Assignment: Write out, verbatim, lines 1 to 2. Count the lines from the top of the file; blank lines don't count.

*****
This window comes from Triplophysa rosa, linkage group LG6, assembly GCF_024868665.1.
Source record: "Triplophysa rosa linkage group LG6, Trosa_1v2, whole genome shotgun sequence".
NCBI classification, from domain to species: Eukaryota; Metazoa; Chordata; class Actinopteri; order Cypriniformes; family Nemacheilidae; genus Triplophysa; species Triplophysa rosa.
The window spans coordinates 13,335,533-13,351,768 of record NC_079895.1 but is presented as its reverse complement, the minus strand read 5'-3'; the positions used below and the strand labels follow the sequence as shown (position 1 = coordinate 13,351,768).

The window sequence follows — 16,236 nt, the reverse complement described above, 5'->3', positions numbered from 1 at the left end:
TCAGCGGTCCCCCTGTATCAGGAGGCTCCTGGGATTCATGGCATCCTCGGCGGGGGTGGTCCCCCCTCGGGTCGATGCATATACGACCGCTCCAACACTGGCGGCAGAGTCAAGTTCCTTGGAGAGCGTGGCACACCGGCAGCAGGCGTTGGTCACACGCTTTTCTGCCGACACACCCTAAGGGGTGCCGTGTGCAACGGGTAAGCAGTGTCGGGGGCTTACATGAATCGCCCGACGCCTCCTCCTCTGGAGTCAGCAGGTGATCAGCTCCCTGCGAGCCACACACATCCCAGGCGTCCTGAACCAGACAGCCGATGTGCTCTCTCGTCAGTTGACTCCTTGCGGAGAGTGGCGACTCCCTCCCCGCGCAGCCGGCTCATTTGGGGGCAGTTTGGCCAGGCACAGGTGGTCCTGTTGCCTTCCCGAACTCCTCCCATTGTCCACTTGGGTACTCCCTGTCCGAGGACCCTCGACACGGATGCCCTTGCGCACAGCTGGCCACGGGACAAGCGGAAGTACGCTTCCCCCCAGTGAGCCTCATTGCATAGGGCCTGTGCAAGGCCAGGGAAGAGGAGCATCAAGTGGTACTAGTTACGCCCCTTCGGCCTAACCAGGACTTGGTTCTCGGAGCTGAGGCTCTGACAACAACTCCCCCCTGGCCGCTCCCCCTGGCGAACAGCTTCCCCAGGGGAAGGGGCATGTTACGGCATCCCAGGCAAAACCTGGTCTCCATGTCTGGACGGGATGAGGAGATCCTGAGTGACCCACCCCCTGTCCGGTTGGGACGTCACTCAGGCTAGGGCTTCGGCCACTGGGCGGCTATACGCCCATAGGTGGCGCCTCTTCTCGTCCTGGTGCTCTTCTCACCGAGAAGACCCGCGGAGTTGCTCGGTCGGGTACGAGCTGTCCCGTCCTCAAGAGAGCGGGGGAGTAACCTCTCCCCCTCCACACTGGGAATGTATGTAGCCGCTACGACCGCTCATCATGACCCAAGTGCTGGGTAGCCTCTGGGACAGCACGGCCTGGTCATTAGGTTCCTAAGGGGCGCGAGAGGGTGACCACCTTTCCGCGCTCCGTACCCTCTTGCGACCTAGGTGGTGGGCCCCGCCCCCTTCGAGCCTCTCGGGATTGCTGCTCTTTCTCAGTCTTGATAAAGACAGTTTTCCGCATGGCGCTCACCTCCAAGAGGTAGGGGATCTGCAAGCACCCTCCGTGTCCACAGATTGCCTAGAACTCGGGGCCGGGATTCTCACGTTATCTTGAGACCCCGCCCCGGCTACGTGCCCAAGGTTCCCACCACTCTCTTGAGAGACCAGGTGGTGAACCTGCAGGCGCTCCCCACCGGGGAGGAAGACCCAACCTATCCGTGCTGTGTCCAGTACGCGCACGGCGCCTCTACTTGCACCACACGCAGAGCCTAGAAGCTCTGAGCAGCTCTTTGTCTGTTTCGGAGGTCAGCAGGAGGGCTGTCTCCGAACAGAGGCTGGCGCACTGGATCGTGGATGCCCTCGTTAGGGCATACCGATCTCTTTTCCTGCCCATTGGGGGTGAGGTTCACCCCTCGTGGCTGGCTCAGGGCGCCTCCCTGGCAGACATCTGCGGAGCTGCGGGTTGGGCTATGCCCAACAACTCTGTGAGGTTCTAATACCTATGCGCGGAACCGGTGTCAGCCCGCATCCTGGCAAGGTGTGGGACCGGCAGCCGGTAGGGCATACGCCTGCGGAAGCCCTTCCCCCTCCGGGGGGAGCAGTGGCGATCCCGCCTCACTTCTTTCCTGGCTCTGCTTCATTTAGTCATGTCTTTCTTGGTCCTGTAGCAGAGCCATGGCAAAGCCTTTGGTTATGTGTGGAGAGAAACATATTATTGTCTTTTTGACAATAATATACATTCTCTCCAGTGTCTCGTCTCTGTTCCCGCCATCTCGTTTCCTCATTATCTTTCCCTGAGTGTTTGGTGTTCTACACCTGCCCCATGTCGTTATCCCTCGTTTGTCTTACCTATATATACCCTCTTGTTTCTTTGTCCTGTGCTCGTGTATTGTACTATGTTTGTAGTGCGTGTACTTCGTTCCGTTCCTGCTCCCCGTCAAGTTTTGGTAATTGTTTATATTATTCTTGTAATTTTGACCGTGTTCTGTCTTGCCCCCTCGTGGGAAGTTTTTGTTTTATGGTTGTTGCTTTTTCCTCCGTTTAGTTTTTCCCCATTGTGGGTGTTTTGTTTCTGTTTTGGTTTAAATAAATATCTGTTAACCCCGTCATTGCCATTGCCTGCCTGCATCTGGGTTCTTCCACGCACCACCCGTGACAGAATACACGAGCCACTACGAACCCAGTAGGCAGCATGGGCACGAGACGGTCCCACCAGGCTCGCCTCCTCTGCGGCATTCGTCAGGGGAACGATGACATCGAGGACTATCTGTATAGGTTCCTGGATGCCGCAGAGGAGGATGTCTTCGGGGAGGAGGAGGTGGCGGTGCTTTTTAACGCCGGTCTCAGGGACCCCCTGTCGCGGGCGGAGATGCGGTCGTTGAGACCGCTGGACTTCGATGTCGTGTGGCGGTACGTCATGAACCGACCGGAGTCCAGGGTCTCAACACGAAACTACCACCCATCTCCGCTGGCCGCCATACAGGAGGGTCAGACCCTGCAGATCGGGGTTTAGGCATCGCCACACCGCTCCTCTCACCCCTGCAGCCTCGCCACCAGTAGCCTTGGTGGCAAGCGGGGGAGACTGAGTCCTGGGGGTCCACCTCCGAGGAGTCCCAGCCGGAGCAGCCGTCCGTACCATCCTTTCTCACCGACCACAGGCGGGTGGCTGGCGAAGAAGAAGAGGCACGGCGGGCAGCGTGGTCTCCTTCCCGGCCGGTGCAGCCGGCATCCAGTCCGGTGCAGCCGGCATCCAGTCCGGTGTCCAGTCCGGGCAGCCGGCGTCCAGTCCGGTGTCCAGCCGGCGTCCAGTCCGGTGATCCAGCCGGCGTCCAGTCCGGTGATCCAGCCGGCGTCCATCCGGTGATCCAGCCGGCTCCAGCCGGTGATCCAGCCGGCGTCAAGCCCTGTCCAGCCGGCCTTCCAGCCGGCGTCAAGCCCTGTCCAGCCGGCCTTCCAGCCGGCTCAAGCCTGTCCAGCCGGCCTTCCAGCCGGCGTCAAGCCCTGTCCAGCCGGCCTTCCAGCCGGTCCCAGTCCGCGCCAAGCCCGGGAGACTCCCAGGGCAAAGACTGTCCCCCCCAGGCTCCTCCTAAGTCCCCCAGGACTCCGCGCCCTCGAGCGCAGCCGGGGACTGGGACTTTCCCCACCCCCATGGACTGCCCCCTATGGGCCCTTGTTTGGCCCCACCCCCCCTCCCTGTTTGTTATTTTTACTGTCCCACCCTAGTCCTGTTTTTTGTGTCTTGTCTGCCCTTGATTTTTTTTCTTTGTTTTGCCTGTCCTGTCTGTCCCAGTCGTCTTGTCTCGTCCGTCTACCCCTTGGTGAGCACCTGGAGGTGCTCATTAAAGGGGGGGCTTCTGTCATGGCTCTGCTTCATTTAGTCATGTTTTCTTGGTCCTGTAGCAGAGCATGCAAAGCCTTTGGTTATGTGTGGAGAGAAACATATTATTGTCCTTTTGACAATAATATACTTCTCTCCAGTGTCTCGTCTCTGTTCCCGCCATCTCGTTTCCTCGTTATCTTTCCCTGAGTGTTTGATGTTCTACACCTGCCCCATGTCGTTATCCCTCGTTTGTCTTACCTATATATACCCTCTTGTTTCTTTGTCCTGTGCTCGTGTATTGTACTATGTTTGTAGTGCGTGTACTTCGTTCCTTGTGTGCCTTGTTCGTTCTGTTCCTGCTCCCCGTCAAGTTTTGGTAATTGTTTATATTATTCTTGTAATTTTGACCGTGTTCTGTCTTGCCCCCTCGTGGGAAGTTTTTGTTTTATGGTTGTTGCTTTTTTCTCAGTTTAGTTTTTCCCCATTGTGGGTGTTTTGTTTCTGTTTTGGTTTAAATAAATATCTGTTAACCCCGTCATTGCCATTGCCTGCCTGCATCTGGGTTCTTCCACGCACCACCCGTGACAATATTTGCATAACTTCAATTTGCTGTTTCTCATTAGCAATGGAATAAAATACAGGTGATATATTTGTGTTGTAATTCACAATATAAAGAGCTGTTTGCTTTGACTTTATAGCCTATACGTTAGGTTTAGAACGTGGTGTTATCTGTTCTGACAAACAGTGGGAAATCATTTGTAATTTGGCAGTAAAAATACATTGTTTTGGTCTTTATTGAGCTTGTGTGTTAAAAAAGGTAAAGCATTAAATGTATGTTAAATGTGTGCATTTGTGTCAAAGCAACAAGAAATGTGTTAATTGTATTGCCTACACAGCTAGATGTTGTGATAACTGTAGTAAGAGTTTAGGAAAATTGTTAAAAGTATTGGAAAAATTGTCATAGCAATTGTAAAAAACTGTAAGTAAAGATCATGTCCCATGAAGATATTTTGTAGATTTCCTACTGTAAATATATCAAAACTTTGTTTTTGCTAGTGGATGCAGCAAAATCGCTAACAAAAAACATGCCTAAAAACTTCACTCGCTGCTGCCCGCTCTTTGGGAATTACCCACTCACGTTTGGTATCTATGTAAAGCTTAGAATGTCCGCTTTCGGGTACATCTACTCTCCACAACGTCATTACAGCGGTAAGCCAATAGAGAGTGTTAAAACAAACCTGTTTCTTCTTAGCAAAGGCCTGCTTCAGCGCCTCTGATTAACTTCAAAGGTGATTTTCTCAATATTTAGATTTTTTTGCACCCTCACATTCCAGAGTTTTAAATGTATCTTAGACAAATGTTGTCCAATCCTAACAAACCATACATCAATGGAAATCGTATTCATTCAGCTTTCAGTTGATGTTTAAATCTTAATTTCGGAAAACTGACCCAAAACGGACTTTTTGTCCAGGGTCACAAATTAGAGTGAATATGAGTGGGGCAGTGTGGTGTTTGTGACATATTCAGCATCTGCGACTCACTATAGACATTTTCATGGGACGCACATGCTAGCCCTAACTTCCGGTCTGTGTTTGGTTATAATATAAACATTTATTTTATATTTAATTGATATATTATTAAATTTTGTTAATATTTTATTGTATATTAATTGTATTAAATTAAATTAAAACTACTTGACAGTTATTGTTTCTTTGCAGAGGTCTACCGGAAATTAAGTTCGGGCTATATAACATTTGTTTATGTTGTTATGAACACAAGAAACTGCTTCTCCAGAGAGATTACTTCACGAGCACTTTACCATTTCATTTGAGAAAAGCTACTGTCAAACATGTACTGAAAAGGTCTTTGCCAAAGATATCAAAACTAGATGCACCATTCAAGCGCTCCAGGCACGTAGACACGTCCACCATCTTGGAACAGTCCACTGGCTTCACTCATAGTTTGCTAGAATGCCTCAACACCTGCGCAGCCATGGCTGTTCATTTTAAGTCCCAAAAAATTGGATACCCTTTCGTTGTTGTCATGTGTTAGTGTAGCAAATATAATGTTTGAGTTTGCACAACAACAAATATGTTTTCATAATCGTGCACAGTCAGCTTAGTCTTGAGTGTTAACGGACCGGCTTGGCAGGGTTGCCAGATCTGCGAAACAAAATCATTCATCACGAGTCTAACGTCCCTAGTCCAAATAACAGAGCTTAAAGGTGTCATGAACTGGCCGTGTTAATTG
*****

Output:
This window comes from Triplophysa rosa, linkage group LG6, assembly GCF_024868665.1.
Source record: "Triplophysa rosa linkage group LG6, Trosa_1v2, whole genome shotgun sequence".